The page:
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Only 42% of the public agree that enough is done to protect roadworkers in the UK

Only 42% of the public agree that enough is done to protect roadworkers in the UK

The results were part of a new YouGov survey commissioned by Re-flow. Less than half the British public felt that enough is done to keep road workers safe, showing that taxpayers and road users do not consider current standards good enough.

Notably, only 36% of women agreed, compared to 48% of men.

The figures were similar across the country, but the perception of safety is poorest in Wales at 39%. The South of England considered safest, but still, only 45% felt protection for roadworkers was good enough.

Working on carriageways next to live traffic involves a level of risk from traffic moving around the work area, and incursions into sites are becoming more frequent.

It's time to act

With a national average of only 42% of the public agreeing that enough is done, this leaves a clear mandate for ramping up efforts for further reducing risk in temporary traffic management operations through more effective traffic management, safety procedures and education of the public, according to Mike Saunders, Managing Director of Re-flow.

He said: "One of the main goals of Re-flow software is to provide our clients with an immediate way to record details of any incidents, instantly report it to the right person to enable action to be taken and reduce the chance of any further or more serious incidents taking place.

"We have carried out this research survey to better understand how frequently our road workers are at risk and what the taxpayer feels about the level of protection and consideration operatives receive from road users. Improving the safety for roadworkers is something that is collectively the responsibility of all of us, including the workers themselves, so giving them the means to flag an issue before it becomes an incident is an essential function of Re-flow."

Dangerous driving

All work associated with establishing, altering, maintaining and removing static traffic management systems, especially in live traffic environments, must be carried out in ways that ensure the health and safety of both workers and road users, and yet in the last year, 31% of the public state that they have seen another motorist drive carelessly or dangerously past roadworks.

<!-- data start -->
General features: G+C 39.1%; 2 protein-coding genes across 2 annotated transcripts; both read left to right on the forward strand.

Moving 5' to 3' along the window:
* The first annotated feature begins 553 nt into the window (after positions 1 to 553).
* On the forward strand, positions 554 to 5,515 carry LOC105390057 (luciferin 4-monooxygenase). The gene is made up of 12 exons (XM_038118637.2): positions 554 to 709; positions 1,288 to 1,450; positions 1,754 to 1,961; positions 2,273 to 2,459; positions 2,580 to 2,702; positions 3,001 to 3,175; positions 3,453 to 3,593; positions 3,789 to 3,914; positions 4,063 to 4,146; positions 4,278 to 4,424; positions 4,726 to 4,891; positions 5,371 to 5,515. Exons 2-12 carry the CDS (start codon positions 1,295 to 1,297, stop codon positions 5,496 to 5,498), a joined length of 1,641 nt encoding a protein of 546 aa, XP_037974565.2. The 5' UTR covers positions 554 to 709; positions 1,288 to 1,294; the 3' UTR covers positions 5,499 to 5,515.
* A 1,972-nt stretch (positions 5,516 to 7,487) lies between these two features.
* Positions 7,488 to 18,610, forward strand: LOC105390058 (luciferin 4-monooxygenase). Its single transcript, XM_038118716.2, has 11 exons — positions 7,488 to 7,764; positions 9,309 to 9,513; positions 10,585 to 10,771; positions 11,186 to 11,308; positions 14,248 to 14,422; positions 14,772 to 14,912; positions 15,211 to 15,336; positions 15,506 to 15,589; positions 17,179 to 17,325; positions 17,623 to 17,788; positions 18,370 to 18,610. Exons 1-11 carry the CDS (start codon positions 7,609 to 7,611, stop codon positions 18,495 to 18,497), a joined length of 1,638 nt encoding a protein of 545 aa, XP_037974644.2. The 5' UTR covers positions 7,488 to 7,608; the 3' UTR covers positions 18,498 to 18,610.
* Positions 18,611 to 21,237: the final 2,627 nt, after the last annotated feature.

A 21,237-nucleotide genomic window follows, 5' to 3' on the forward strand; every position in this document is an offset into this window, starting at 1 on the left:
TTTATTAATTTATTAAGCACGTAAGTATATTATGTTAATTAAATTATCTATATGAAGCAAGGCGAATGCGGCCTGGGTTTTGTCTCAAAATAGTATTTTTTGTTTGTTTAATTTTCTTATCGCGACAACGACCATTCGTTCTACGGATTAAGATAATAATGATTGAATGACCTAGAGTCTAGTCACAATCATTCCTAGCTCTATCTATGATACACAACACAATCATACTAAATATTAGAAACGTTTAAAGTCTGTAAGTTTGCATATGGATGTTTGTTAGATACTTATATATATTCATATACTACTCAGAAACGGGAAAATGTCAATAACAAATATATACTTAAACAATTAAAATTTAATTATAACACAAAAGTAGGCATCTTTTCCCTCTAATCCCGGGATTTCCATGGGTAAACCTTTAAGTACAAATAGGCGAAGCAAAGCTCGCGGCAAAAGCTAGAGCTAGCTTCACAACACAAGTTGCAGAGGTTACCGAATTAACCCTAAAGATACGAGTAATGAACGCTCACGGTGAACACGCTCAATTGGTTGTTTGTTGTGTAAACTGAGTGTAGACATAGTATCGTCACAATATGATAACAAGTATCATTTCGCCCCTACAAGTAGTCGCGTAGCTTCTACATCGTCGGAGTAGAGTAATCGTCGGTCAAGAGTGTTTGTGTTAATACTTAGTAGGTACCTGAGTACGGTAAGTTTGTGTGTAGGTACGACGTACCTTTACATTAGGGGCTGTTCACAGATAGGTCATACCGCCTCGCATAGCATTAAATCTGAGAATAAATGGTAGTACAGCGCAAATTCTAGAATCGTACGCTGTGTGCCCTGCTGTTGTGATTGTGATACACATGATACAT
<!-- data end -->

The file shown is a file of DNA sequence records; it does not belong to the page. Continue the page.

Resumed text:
Safer Highways, the organisation set up to promote the latest thinking and best practice in health, safety and wellbeing, launched the Stamp It Out Campaign last year, an industry-led initiative aimed at eradicating roadworker abuse and incursions.

Road worker abuse is a growing problem on both the local and strategic road networks in the UK, affecting the physical and mental health and wellbeing of road workers on a regular basis. Safer Highways reports that past incidents have been so severe that knives, shotguns, and crossbows are pulled on workers as they go about their daily tasks.

Stamp it out

Kevin Robinson, Chief Executive of Safer Highways, added: "The survey results back up what industry has felt to be the case over a good number of years. Roadworkers are consistently working in high-risk situations where the behaviour of the road-using public can lead to catastrophic events. This year alone, we have seen a dramatic increase in the number of impact protection vehicle strikes with little or no reduction in incursion numbers. Whilst as a supply chain we continue to strive to innovate better engineering to keep road workers safe, this can only go so far and has to be matched with a change in attitudes and behaviours in the travelling public and those who drive for work."

Re-flow's research with YouGov in January 2020 found that the predominant emotion felt by drivers and pedestrians when encountering roadworks was 'frustration' (32%) which is not conducive to a safe and considered working environment. Impatience (22%) and confusion (15%) were other emotions in the top five, which again are not the most helpful feelings to have when safe behaviour and actions are so essential.

Roadworker safety


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